STEREOGUM: I definitely agree that the accumulation of details can add up to something really fascinating, and that’s definitely the case over the course of the album. Another example is “The Inerrancy Of You And Me,” which we’re premiering today. The line that stood out to me was, “If we just tell the truth, there’s no need for absolution or confession.” So between that and the title, it seems like you’re addressing interpersonal relational stuff as well as maybe some thoughts on spirituality?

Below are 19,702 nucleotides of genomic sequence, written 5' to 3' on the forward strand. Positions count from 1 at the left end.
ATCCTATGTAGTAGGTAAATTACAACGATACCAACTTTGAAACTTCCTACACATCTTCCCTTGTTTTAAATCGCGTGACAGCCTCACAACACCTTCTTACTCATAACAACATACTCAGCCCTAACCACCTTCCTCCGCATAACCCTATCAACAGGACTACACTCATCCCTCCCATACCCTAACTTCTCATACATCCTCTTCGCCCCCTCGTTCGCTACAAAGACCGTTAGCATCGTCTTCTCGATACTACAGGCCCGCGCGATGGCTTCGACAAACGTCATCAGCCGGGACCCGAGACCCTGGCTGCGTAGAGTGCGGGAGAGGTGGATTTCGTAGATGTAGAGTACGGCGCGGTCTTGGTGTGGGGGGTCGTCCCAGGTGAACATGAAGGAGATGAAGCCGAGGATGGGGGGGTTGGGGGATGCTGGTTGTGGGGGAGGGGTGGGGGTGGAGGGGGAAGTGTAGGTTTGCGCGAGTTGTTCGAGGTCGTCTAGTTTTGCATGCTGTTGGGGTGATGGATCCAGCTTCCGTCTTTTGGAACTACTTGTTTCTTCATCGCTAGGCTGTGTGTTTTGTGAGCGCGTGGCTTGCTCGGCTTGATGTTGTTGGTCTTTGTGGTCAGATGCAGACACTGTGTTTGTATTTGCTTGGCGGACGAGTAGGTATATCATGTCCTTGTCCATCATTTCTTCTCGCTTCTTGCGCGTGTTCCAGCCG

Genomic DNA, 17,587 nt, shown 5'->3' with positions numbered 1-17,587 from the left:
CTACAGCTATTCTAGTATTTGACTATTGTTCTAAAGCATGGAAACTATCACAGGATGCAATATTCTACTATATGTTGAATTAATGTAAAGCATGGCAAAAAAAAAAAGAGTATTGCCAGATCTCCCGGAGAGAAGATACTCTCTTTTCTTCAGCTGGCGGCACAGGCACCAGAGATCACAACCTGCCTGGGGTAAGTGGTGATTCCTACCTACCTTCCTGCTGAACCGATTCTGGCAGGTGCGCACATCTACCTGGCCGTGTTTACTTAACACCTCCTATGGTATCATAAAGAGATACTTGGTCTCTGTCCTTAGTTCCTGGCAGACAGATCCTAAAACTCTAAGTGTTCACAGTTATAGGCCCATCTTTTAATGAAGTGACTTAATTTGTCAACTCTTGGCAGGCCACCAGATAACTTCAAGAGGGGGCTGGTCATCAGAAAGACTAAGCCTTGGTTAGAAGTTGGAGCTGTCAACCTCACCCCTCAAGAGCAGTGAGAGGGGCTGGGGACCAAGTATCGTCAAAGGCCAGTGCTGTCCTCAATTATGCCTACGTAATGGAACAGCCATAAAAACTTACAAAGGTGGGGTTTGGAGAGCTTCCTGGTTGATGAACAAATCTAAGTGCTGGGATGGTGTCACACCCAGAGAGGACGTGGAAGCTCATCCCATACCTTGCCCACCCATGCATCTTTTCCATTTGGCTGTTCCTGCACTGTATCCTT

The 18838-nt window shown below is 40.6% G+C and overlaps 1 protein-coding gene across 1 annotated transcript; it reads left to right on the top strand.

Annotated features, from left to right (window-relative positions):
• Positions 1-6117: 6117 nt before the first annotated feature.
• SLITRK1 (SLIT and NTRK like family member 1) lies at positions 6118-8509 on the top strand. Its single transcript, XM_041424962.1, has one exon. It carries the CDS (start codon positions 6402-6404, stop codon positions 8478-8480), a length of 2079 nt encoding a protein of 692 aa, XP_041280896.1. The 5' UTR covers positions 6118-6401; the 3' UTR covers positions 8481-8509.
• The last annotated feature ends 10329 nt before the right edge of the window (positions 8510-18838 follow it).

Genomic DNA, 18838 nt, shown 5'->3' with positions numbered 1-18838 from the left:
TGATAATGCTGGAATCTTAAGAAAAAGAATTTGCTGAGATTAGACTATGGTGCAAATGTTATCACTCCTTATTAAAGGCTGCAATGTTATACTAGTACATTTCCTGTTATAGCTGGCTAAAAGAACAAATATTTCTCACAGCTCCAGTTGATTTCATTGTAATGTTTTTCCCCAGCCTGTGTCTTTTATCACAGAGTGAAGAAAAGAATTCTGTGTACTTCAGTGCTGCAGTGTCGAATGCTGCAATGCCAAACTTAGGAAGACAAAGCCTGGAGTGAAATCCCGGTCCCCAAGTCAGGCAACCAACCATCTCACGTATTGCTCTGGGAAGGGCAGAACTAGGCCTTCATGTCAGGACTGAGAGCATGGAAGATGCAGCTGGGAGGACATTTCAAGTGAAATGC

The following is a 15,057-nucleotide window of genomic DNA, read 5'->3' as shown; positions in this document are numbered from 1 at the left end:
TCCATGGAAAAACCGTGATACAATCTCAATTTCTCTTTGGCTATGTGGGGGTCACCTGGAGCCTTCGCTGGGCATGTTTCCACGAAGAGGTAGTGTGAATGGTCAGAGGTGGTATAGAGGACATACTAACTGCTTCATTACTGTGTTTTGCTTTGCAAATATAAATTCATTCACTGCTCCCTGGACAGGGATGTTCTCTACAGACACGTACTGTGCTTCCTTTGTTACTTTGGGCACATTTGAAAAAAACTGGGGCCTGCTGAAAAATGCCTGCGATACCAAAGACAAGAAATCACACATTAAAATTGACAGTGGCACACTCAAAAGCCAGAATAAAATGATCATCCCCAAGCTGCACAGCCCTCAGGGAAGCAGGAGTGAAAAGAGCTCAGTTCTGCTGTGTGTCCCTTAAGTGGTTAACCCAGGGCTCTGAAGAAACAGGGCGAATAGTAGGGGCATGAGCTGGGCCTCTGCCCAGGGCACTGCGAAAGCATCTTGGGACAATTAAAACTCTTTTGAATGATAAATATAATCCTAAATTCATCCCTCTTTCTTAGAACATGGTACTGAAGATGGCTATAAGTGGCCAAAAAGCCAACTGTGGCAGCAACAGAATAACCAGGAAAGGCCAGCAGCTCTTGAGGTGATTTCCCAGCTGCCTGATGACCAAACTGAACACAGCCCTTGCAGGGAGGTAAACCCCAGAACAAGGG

TOMSON: The term “inerrancy” is not something I knew offhand. During the recording of the album, my grandmother passed away, and she was a very strong Unitarian, and I was raised Unitarian as I mention on the album. And before going up to Rochester for the service, I was reading a little more about Unitarianism, I guess as a way of paying respect to my grandma and to reintroduce myself to some of these things that I hadn’t really thought about for a while. And through doing that I saw the term “inerrancy,” which is I think an explicitly American idea that the Bible is a historical document that is incapable of being incorrect — like, it’s literally to be taken as presented. And to me, that sort of cosmic sureness about anything always seems a little suspect, in a faith way and otherwise. I always think, I could be wrong. Even when I feel really strongly about something, it’s never a good thing to be 100%. It’s a good thing to be like 99% sometimes, but not 100. So that term to me, I thought it was very evocative and a very strong concept, and I was just applying it to a relationship that I’m in and the sort of relationship that a lot of people find themselves in — that is, I think, ultimately a strong one and a healthy one, but one that is not always a Gwyneth Paltrow rom-com, or at least the last third of a Gwyneth Paltrow rom-com.